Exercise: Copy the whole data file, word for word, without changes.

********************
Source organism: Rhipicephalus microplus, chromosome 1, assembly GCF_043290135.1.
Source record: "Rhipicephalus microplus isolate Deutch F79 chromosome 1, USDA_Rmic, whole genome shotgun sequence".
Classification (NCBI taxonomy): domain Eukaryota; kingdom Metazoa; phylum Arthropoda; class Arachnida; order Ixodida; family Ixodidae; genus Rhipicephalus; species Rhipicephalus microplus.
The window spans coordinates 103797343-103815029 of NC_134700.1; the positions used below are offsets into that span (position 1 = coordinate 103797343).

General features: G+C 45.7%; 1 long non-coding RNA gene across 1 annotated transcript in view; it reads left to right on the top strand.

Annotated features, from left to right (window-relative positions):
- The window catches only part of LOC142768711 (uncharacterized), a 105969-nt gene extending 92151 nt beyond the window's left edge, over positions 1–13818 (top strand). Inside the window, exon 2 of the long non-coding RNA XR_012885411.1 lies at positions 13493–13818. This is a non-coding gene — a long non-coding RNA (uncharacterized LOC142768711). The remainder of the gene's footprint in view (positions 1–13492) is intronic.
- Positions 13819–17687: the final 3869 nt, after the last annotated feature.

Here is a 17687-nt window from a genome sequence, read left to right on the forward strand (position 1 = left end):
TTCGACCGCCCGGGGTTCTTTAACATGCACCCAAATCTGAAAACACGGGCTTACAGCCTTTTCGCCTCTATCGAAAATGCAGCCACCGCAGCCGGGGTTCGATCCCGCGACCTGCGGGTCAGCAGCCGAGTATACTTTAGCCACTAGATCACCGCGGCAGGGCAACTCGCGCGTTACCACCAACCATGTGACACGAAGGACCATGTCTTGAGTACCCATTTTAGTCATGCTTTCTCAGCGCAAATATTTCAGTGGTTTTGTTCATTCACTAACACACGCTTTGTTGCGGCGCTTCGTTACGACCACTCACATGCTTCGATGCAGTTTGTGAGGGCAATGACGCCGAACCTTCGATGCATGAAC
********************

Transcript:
Source organism: Rhipicephalus microplus, chromosome 1, assembly GCF_043290135.1.
Source record: "Rhipicephalus microplus isolate Deutch F79 chromosome 1, USDA_Rmic, whole genome shotgun sequence".
Classification (NCBI taxonomy): domain Eukaryota; kingdom Metazoa; phylum Arthropoda; class Arachnida; order Ixodida; family Ixodidae; genus Rhipicephalus; species Rhipicephalus microplus.
The window spans coordinates 103797343-103815029 of NC_134700.1; the positions used below are offsets into that span (position 1 = coordinate 103797343).

General features: G+C 45.7%; 1 long non-coding RNA gene across 1 annotated transcript in view; it reads left to right on the top strand.

Annotated features, from left to right (window-relative positions):
- The window catches only part of LOC142768711 (uncharacterized), a 105969-nt gene extending 92151 nt beyond the window's left edge, over positions 1–13818 (top strand). Inside the window, exon 2 of the long non-coding RNA XR_012885411.1 lies at positions 13493–13818. This is a non-coding gene — a long non-coding RNA (uncharacterized LOC142768711). The remainder of the gene's footprint in view (positions 1–13492) is intronic.
- Positions 13819–17687: the final 3869 nt, after the last annotated feature.

Here is a 17687-nt window from a genome sequence, read left to right on the forward strand (position 1 = left end):
TTCGACCGCCCGGGGTTCTTTAACATGCACCCAAATCTGAAAACACGGGCTTACAGCCTTTTCGCCTCTATCGAAAATGCAGCCACCGCAGCCGGGGTTCGATCCCGCGACCTGCGGGTCAGCAGCCGAGTATACTTTAGCCACTAGATCACCGCGGCAGGGCAACTCGCGCGTTACCACCAACCATGTGACACGAAGGACCATGTCTTGAGTACCCATTTTAGTCATGCTTTCTCAGCGCAAATATTTCAGTGGTTTTGTTCATTCACTAACACACGCTTTGTTGCGGCGCTTCGTTACGACCACTCACATGCTTCGATGCAGTTTGTGAGGGCAATGACGCCGAACCTTCGATGCATGAAC